Throughout 1992 while serving as AMSAT
President, I kept up the QST column, "The World
Above 50 MHz". That same year, my wife and I put
on the Central States VHF Conference here in
Kerrville. It was quite a year. But, it became obvious
to me that it was time to turn the column over to
someone else. One of the reasons, I had hung on to
the column was that I feared the League would do
away with it. I did not want that long tradition begun
by Ed Tilton to be dropped from the pages of QST.
But Dave Sumner, K1ZZ, ARRL General Manager,
assured me that the column would continue and said
that he had persuaded Emil Pocock, W3EP, to handle
the job if I cared to step down.
With Dave's assurance that the column would
continue and be in good hands, I relinquished the
reins to Emil. He did a fine job until turning the
Column over to my old PVRC friend Gene
Zimmermann, W3ZZ, several years ago.
Though in some ways, I hated to stop
conducting the QST Column; not having to meet a
monthly deadline was a great relief, particularly with
the workload the AMSAT Presidency represented.
In September, 1997, I attended the Small
Satellite Conference in Logan, Utah where I met two
gentlemen from the University of Toronto, Dr.
Robert Zee and Dr. Kieran Carroll. They described
an astronomy satellite the University was designing
and planned to propose to the Canadian government.
It was called MOST (Microviariability and
Oscillations of Stars). I immediately observed some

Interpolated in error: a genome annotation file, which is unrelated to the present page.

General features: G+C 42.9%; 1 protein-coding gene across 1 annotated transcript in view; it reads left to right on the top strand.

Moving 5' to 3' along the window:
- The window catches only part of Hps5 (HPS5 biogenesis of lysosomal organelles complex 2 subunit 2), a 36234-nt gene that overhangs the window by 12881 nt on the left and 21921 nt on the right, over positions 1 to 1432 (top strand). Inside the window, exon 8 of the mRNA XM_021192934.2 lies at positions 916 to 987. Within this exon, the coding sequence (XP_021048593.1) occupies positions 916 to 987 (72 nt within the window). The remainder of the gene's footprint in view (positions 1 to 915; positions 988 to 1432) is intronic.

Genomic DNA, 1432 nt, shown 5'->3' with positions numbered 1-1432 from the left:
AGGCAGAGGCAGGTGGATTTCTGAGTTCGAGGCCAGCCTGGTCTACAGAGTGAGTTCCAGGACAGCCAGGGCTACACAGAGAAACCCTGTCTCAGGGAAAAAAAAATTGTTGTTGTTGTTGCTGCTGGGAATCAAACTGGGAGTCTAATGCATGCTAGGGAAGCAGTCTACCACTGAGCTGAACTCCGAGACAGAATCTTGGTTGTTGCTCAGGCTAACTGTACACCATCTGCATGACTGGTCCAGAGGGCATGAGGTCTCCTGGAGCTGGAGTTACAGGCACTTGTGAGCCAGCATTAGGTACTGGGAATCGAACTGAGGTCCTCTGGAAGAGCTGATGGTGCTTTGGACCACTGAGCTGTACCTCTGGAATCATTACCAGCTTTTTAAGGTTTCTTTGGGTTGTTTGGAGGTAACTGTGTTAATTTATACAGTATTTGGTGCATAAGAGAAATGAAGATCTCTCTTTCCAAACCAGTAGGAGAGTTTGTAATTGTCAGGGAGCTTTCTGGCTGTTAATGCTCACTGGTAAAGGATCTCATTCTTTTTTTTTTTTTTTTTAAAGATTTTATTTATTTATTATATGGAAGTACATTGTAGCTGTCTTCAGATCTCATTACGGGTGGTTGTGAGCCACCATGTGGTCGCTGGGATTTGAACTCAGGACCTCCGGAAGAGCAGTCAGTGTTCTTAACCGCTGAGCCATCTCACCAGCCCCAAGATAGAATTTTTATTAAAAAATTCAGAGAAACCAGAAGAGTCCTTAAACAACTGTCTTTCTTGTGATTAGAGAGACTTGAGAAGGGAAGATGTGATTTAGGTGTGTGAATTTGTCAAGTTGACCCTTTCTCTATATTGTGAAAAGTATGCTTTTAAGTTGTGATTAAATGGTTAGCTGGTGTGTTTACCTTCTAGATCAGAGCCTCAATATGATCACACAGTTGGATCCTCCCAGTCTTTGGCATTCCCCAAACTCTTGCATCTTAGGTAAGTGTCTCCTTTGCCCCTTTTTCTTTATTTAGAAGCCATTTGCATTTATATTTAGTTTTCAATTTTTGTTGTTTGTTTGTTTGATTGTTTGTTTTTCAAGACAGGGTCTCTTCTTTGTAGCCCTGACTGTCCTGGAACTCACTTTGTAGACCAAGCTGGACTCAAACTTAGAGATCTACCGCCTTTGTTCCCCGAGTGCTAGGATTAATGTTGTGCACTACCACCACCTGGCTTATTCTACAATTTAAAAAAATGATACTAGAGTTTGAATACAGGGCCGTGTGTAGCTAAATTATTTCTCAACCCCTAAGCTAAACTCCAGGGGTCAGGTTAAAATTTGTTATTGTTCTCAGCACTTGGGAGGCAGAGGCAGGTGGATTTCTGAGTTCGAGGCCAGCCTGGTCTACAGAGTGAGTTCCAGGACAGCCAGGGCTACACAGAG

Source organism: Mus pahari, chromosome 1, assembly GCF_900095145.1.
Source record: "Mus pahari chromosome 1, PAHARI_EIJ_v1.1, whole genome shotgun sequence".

14
In 1996, I was selected by the Dayton
Amateur Radio Association to be its "Ham of the
Year". This is a great honor for anyone but it was
particularly pleasing to me that year as I shared the
honors with two radio giants, John Kraus, W8JK,
who was selected for the "Special Achievement
Award" and Bill Orr, W6SAI, received the
"Technical Excellence Award".
Though I stepped down from the AMSAT
Presidency in the fall of 1998 and from the Board
five years later, I continue my interest in AMSAT
and Amateur Radio in general. I am currently active
on the bands from 50 to 3456 and have equipment for
10 GHz. I have just acquired a Flex 5000 software
defined transceiver and am slowly learning the
ins-and-outs of this new kind of radio and what it has
to offer.
As well as AMSAT, I am a Life Member of
IEEE, ARRL and the Central States VHF Society as
well as holding memberships in The Radio Club of
America, QCWA, The Roadrunners Microwave
Group, the North Texas Microwave Society, SMIRK,
SWOT and, of course, the Hill Country Amateur
Radio Club.
So, at 81, I keep my hand in and stay
interested. I hope to be around for at least one more
Solar Maximum and to see the launch of the German
Phase 3E, the AMSAT-NA Eagle and possibly an
amateur package aboard an Intelsat geostationary
satellite - a potential opportunity AMSAT is
presently pursuing.
Amateur Radio is becoming more exciting to
me every day. And, I'm still learning.
15